Che cos'é la comunicazione multimediale - Nicola Amato Web Page Quando parliamo di multimedialità ci riferiamo alla compresenza e interazione di più mezzi di comunicazione in uno stesso supporto informativo. Si parla di contenuti multimediali , specie in ambito informatico, quando per comunicare un'informazione riguardo a qualcosa ci si avvale di molti media, diversi tra loro, quali possono essere le immagini in movimento di un video, le immagini statiche delle fotografie, la musica e il testo; i nuovi media insomma. Ad esempio, un' enciclopedia multimediale, come può essere la famosissima “Wikipedia” su Internet, a differenza di una normale enciclopedia cartacea, permette di associare ad ogni voce non solo la sua spiegazione testuale, ma anche fotografie, disegni esplicativi, filmati, suoni, commenti audio, etc. Concetti molto legati alla comunicazione multimediale sono quelli dell'interattività e dell'ipertestualità, che andremo a vedere nei prossimi paragrafi. Multimedialità e interattività Ma vediamo meglio di che cosa si tratta. Ipermedialità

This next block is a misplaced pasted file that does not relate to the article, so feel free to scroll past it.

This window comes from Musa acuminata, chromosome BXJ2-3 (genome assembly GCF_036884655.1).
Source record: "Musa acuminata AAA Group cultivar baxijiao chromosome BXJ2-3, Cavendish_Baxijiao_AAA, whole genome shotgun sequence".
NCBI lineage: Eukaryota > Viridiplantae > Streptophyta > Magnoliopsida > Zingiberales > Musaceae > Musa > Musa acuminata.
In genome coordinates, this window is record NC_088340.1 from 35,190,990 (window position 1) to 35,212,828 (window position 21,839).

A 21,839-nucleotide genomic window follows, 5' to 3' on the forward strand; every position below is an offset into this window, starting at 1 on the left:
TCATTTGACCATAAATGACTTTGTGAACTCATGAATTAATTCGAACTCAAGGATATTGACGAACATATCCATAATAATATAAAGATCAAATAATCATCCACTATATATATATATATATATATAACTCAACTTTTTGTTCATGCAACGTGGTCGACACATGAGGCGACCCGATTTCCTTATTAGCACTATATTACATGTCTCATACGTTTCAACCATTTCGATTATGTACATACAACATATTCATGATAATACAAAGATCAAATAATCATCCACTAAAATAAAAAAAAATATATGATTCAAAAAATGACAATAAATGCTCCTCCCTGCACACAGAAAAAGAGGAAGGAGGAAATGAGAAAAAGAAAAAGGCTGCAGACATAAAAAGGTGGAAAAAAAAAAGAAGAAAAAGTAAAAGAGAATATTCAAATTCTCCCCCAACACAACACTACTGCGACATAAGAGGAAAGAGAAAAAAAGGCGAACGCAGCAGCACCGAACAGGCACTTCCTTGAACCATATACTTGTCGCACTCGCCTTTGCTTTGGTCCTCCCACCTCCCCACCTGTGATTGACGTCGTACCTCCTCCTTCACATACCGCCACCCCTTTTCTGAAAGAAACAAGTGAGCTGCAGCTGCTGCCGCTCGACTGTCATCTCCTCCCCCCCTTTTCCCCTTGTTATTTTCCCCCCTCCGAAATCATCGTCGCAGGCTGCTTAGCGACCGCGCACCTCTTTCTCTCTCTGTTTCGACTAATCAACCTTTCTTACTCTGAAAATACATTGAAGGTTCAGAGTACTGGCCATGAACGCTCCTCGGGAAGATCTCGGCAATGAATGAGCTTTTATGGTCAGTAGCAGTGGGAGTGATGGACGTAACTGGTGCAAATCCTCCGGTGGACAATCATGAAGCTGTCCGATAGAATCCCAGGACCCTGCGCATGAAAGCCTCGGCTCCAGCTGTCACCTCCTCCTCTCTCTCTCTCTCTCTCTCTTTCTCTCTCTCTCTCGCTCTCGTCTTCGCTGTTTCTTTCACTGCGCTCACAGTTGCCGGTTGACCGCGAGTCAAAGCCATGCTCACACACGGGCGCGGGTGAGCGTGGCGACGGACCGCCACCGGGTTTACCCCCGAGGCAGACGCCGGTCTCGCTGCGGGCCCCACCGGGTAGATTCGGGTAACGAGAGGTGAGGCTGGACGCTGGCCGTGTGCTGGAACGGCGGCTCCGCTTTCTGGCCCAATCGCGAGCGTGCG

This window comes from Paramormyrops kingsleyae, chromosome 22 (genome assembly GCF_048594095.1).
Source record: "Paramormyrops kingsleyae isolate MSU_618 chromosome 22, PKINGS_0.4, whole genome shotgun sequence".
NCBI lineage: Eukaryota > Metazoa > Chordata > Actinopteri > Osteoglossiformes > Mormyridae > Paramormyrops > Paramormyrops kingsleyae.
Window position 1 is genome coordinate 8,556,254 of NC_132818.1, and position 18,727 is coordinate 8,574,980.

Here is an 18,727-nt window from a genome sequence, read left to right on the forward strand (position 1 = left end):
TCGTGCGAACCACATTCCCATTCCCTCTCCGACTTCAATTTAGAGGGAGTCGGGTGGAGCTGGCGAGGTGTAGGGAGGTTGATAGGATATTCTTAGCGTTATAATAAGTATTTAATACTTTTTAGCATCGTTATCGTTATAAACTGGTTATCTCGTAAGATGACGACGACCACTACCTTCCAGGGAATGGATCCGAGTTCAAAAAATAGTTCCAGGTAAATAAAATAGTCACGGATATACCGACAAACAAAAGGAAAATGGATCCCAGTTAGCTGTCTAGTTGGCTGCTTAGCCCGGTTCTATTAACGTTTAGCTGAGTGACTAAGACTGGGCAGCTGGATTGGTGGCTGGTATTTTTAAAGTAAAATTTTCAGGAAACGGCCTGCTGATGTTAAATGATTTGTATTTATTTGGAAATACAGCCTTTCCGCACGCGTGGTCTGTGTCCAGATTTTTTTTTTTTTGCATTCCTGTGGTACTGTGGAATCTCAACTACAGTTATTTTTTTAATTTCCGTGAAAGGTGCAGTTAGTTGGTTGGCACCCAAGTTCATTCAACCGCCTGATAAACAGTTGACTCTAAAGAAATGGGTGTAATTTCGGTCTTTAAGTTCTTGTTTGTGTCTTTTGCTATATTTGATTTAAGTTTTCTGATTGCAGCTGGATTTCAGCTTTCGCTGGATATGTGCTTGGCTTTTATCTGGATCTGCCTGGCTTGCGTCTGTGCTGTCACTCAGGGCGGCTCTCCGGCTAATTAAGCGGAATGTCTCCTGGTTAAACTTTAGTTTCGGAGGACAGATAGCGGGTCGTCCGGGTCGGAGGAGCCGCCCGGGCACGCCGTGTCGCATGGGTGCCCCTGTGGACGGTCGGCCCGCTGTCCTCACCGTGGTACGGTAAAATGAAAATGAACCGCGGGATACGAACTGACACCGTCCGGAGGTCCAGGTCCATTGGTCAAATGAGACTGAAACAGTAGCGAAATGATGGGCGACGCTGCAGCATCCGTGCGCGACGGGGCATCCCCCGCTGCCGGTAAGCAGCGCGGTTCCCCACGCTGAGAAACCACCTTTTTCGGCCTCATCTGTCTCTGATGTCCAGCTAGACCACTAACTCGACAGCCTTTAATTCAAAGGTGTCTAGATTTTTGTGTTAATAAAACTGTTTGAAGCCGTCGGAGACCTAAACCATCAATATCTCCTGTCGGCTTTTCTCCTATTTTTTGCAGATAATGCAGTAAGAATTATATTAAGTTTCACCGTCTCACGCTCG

Elmore Leonard’s 10 Rules of Writing Never open a book with weather. If it’s only to create atmosphere, and not a character’s reaction to the weather, you don’t want to go on too long. The reader is apt to leaf ahead looking for people. There are exceptions. If you happen to be Barry Lopez, who has more ways to describe ice and snow than an Eskimo, you can do all the weather reporting you want. Avoid prologues. They can be annoying, especially a prologue following an introduction that comes after a foreword. There is a prologue in John Steinbeck’s Sweet Thursday, but it’s O.K. because a character in the book makes the point of what my rules are all about. Never use a verb other than “said” to carry dialogue. The line of dialogue belongs to the character; the verb is the writer sticking his nose in. Never use an adverb to modify the verb “said” … …he admonished gravely. Keep your exclamation points under control. You are allowed no more than two or three per 100,000 words of prose. This rule doesn’t require an explanation.